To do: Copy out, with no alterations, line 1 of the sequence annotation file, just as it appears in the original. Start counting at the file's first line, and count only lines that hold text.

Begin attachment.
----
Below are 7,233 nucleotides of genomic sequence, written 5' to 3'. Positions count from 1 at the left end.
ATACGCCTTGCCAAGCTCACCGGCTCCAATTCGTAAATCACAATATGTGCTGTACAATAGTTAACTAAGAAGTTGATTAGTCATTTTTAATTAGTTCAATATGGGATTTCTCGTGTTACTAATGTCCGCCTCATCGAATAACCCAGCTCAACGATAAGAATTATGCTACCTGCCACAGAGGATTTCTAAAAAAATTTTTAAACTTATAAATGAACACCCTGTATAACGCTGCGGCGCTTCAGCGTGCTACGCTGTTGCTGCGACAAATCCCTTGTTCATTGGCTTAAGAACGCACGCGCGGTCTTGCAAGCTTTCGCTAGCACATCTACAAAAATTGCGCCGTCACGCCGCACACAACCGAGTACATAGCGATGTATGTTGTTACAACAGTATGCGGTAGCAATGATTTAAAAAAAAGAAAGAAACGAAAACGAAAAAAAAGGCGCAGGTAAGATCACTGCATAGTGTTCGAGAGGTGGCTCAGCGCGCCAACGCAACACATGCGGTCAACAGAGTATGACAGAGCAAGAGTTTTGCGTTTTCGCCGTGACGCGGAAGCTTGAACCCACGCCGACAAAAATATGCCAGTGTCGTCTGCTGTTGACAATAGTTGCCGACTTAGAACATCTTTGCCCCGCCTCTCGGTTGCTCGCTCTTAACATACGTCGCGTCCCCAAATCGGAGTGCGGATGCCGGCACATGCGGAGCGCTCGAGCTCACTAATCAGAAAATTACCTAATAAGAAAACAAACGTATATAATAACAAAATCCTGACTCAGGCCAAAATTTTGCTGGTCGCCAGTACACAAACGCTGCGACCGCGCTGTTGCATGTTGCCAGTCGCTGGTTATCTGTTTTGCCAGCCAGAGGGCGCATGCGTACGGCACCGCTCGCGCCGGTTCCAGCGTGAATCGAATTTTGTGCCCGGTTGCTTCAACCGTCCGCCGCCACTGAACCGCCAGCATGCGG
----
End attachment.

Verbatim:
Below are 7,233 nucleotides of genomic sequence, written 5' to 3'. Positions count from 1 at the left end.